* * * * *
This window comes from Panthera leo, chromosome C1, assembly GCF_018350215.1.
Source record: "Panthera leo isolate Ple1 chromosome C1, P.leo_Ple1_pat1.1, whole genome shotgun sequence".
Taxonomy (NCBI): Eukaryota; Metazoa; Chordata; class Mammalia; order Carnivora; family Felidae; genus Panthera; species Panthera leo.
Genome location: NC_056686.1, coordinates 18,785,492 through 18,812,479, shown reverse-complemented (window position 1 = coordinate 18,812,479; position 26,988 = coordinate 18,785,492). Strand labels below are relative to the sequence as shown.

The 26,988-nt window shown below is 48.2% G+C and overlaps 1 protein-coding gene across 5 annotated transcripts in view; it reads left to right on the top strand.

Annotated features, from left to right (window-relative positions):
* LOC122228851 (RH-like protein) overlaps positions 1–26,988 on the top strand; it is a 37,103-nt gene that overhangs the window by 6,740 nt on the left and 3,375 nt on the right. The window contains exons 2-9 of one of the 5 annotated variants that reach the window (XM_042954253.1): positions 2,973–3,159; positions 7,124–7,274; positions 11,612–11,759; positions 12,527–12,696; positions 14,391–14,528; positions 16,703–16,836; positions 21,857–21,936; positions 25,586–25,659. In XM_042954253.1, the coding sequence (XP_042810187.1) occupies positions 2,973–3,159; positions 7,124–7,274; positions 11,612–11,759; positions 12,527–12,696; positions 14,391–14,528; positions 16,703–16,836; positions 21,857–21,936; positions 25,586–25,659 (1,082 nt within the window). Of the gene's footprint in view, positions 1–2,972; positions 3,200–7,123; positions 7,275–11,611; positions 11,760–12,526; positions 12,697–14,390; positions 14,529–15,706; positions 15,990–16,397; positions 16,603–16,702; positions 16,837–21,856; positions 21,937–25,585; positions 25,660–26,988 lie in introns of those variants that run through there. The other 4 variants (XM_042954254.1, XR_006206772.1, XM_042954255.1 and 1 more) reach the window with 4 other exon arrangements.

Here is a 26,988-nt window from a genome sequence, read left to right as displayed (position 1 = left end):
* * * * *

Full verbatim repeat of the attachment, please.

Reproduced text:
This window comes from Panthera leo, chromosome C1, assembly GCF_018350215.1.
Source record: "Panthera leo isolate Ple1 chromosome C1, P.leo_Ple1_pat1.1, whole genome shotgun sequence".
Taxonomy (NCBI): Eukaryota; Metazoa; Chordata; class Mammalia; order Carnivora; family Felidae; genus Panthera; species Panthera leo.
Genome location: NC_056686.1, coordinates 18,785,492 through 18,812,479, shown reverse-complemented (window position 1 = coordinate 18,812,479; position 26,988 = coordinate 18,785,492). Strand labels below are relative to the sequence as shown.

The 26,988-nt window shown below is 48.2% G+C and overlaps 1 protein-coding gene across 5 annotated transcripts in view; it reads left to right on the top strand.

Annotated features, from left to right (window-relative positions):
* LOC122228851 (RH-like protein) overlaps positions 1–26,988 on the top strand; it is a 37,103-nt gene that overhangs the window by 6,740 nt on the left and 3,375 nt on the right. The window contains exons 2-9 of one of the 5 annotated variants that reach the window (XM_042954253.1): positions 2,973–3,159; positions 7,124–7,274; positions 11,612–11,759; positions 12,527–12,696; positions 14,391–14,528; positions 16,703–16,836; positions 21,857–21,936; positions 25,586–25,659. In XM_042954253.1, the coding sequence (XP_042810187.1) occupies positions 2,973–3,159; positions 7,124–7,274; positions 11,612–11,759; positions 12,527–12,696; positions 14,391–14,528; positions 16,703–16,836; positions 21,857–21,936; positions 25,586–25,659 (1,082 nt within the window). Of the gene's footprint in view, positions 1–2,972; positions 3,200–7,123; positions 7,275–11,611; positions 11,760–12,526; positions 12,697–14,390; positions 14,529–15,706; positions 15,990–16,397; positions 16,603–16,702; positions 16,837–21,856; positions 21,937–25,585; positions 25,660–26,988 lie in introns of those variants that run through there. The other 4 variants (XM_042954254.1, XR_006206772.1, XM_042954255.1 and 1 more) reach the window with 4 other exon arrangements.

Here is a 26,988-nt window from a genome sequence, read left to right as displayed (position 1 = left end):